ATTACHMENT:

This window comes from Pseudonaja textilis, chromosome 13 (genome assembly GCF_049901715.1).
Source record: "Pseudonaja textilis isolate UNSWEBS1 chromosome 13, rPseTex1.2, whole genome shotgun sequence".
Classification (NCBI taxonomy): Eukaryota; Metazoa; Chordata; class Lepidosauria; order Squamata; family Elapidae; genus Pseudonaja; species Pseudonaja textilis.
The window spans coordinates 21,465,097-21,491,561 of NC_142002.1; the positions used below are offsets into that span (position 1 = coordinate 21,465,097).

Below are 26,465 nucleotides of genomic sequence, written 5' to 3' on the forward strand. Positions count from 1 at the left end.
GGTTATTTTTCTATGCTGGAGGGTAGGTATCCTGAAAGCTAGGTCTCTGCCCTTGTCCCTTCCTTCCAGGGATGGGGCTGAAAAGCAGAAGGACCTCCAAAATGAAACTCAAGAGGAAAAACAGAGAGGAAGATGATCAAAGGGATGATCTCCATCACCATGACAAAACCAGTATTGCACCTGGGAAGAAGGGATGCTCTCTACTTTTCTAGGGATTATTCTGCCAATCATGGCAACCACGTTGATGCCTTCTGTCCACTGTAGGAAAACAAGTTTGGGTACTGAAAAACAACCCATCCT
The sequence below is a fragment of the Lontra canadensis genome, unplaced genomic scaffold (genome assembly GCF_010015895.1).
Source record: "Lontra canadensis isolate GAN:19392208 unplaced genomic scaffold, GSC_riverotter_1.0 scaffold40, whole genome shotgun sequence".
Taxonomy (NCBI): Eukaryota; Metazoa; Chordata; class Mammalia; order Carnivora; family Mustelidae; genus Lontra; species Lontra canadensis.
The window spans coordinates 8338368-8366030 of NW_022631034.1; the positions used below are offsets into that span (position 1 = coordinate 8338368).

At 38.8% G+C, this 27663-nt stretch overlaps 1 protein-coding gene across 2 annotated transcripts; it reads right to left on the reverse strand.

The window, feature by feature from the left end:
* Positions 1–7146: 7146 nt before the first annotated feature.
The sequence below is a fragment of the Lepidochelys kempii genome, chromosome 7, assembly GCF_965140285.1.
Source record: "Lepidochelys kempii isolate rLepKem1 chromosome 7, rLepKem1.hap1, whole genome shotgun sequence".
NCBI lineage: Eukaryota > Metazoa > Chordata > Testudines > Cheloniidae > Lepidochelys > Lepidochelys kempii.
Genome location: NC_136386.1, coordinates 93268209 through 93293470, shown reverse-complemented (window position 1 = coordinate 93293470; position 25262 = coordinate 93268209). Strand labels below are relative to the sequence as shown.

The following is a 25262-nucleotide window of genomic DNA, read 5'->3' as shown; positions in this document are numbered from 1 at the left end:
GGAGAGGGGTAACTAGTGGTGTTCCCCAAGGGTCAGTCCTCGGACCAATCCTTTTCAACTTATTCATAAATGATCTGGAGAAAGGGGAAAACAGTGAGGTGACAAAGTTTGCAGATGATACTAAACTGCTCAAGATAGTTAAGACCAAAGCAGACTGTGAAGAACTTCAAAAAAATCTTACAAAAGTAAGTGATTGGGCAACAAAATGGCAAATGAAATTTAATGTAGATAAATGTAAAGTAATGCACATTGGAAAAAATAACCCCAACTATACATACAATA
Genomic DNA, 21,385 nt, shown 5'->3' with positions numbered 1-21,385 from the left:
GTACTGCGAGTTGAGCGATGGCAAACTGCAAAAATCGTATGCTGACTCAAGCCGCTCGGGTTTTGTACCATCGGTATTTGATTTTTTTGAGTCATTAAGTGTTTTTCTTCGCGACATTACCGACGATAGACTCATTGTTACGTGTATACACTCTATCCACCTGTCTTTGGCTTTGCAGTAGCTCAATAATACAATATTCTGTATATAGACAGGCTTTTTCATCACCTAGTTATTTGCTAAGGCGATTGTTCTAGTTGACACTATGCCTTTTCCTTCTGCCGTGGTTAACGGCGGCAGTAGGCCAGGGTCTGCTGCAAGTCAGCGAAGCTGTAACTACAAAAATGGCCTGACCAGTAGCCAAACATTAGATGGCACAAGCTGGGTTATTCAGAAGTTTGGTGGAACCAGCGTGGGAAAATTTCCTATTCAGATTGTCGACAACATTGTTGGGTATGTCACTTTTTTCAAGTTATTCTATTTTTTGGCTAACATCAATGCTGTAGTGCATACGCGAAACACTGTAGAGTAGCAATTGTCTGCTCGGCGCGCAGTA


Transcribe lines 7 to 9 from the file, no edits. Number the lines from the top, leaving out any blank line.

The sequence below is a fragment of the Lontra canadensis genome, unplaced genomic scaffold (genome assembly GCF_010015895.1).
Source record: "Lontra canadensis isolate GAN:19392208 unplaced genomic scaffold, GSC_riverotter_1.0 scaffold40, whole genome shotgun sequence".
Taxonomy (NCBI): Eukaryota; Metazoa; Chordata; class Mammalia; order Carnivora; family Mustelidae; genus Lontra; species Lontra canadensis.